By Summer Pease
One thing I wish I learned earlier in life was advocating for myself. To give some context, I just moved across the country from Washington state to go to college at NC State (Go Pack!). I also graduated high school with my AA degree. In high school I was super involved. I spent more time on my extracurriculars than my class work most weeks. Everything I did in high school was in service to others and building community. I was in ASB, and Unified sports, and don’t get me wrong, I loved it. But when I got to college, I realized I need to spend time focusing on my well-being and my academics.
Before I even moved, there were problems with transferring my AA degree. I found out I had twelve days to get my transcript sent to NC State. The problem was I only had two days before I left for a trip out of the country. And one of those days was a national holiday. Anxiety ridden, I went to the Running Start office at my local community college. I was told that I needed to talk to the registrar’s office. So that is where I went. I was told that my degree was in line to be approved, but because my last name, Pease, was towards the end of the alphabet, it was going to take a minimum of three weeks before they got to it. Completely defeated, I left in tears thinking that everything I had worked for had come crashing down, and there was nothing I could do to fix it.
This is where I was wrong. This is where I learned I needed to stand up for myself like I had stood up for others. I started to think about who I could reach out to. After a conversation with my parents I realized that one of the school board members in my district worked for the dean at my community college. I had low hopes that I would hear back in time because of summer break. I debated not even sending the email, but then my dad told me something that really stuck with me: “The worst thing she can say is ‘No’ but at least she knows your name.” So I sent her an email explaining my situation. Less than an hour later I got a call (that I almost didn’t pick up) from that school board member telling me that she talked to the register’s office and my degree had been approved and sent over to NC State.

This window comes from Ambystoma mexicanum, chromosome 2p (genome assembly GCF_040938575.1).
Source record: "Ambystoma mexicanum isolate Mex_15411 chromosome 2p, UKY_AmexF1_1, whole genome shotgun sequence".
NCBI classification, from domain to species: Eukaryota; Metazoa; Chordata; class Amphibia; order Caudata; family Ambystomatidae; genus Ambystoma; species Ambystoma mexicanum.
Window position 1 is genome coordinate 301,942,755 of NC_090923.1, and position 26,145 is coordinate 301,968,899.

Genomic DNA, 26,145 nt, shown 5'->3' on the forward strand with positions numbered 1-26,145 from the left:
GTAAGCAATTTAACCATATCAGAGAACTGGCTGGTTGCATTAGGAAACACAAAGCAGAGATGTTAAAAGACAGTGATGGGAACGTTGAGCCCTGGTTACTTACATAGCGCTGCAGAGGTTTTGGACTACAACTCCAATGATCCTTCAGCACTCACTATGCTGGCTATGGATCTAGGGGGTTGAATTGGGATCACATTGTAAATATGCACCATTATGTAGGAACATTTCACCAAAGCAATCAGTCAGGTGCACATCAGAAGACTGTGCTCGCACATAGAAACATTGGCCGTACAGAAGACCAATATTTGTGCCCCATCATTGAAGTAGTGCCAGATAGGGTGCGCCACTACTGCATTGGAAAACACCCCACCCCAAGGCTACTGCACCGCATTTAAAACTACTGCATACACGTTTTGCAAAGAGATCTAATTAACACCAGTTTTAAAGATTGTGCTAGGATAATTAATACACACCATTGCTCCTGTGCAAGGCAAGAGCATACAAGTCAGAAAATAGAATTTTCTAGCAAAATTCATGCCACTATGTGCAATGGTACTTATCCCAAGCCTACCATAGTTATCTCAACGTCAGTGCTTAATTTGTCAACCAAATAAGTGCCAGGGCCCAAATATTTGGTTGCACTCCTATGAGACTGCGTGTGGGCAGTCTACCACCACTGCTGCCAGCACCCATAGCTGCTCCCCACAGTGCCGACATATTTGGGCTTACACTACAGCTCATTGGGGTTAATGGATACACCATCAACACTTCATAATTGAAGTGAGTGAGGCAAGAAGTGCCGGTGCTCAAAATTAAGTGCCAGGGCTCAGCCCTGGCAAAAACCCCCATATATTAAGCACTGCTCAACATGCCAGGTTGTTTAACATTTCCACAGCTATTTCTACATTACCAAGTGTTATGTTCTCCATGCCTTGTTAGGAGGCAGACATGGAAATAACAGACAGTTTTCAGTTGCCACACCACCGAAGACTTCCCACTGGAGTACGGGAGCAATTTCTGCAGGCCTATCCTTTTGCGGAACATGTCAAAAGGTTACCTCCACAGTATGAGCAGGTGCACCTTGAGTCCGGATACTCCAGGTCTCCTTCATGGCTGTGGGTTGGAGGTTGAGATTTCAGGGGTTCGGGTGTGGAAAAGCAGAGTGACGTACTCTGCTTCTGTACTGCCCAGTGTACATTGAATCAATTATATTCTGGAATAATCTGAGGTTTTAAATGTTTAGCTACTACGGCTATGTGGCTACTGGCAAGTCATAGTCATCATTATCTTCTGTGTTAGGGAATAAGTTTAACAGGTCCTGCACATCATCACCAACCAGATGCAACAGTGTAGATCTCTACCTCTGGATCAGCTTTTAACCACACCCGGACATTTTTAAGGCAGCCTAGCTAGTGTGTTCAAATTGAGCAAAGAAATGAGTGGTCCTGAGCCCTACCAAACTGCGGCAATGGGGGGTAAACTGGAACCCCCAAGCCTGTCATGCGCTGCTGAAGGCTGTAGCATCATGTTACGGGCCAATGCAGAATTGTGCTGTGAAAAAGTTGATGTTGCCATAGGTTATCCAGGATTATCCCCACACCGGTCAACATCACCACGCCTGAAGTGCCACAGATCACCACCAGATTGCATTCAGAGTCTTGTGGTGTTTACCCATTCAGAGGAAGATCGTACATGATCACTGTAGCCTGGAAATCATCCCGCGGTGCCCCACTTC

This entire experience was just one of the many times I have had to stand up for myself even though I didn’t feel comfortable doing so. Being able to advocate for yourself is crucial to your success as a student. Whether it is getting credits transferred, or getting some extra help, you need to know how to advocate for yourself.
With that being said, there is a difference between advocating for yourself and bullying someone to get your way. So here are a few tips:
- Always be respectful and kind. I have found that people are more likely to help if you are polite from the beginning.
- Don’t be scared to ask someone you have never met for help. Especially in education, most educators want students to succeed. When you reach out to someone you have never met, introduce yourself, explain the situation, and make a clear ask for help.
- Try to help solve the problem. Don’t just dump the problem on someone and expect not to help solve it.
Lastly, I swear by it — whether or not a person helps you send them a thank you note. This can be an email but I highly suggest handwriting a thank you. People never forget a person who took the time to mail them a card. And even if they couldn’t help you in the moment, they are now a contact in your network.
I truly wish I started advocating for myself earlier. My journey started during college application season when thinking about who I was going to ask for a letter of recommendation. I was super nervous to ask my principal. I took a couple deep breaths, then simply went up and asked during lunch. He was happy to write one. I do not think I would have gotten into my dream school without it.
I also got my internship for this upcoming summer by making a call to someone I didn’t really know and simply asking if their company offers internships (I am even getting paid — all because it didn’t hurt to ask).
“You begin to learn what you need to know to help you succeed, and it helps you make your goals more achievable.”
Learning how to advocate for yourself can be a scary thing at first. It also can be a hard thing to necessarily practice. My best advice is to start voicing your opinion on smaller things. That could be deciding on where to go to dinner with friends, or sharing your opinion during a class discussion. The first time is normally the hardest, but I promise it gets easier with time. Advocating for yourself can change everything. Not only does it help you achieve your goals but it also builds your self-awareness. You begin to learn what you need to know to help you succeed, and it helps you make your goals more achievable.
As scary as it is, it is so worth it. Remember there are only two options after you ask; they say no, and you stay where you currently are, or they say yes and it could help catapult you toward your goals.
Summer Pease is a first-year student at North Carolina State and a graduate of Wenatchee High School. During the 2022-23 school year, she was a Ready WA Student Storyteller.